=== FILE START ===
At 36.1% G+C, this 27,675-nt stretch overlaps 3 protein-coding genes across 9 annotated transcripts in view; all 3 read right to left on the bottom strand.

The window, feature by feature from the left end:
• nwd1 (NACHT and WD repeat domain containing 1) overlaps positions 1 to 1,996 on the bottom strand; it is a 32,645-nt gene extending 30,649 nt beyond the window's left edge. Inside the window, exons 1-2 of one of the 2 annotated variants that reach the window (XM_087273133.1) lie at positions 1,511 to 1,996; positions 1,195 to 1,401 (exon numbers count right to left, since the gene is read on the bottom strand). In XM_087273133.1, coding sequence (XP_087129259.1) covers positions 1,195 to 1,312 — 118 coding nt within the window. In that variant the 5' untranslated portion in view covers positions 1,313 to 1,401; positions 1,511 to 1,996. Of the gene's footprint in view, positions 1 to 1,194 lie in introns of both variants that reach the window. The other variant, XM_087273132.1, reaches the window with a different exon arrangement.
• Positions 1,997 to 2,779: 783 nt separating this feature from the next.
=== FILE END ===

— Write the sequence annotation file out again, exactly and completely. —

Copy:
At 36.1% G+C, this 27,675-nt stretch overlaps 3 protein-coding genes across 9 annotated transcripts in view; all 3 read right to left on the bottom strand.

The window, feature by feature from the left end:
• nwd1 (NACHT and WD repeat domain containing 1) overlaps positions 1 to 1,996 on the bottom strand; it is a 32,645-nt gene extending 30,649 nt beyond the window's left edge. Inside the window, exons 1-2 of one of the 2 annotated variants that reach the window (XM_087273133.1) lie at positions 1,511 to 1,996; positions 1,195 to 1,401 (exon numbers count right to left, since the gene is read on the bottom strand). In XM_087273133.1, coding sequence (XP_087129259.1) covers positions 1,195 to 1,312 — 118 coding nt within the window. In that variant the 5' untranslated portion in view covers positions 1,313 to 1,401; positions 1,511 to 1,996. Of the gene's footprint in view, positions 1 to 1,194 lie in introns of both variants that reach the window. The other variant, XM_087273132.1, reaches the window with a different exon arrangement.
• Positions 1,997 to 2,779: 783 nt separating this feature from the next.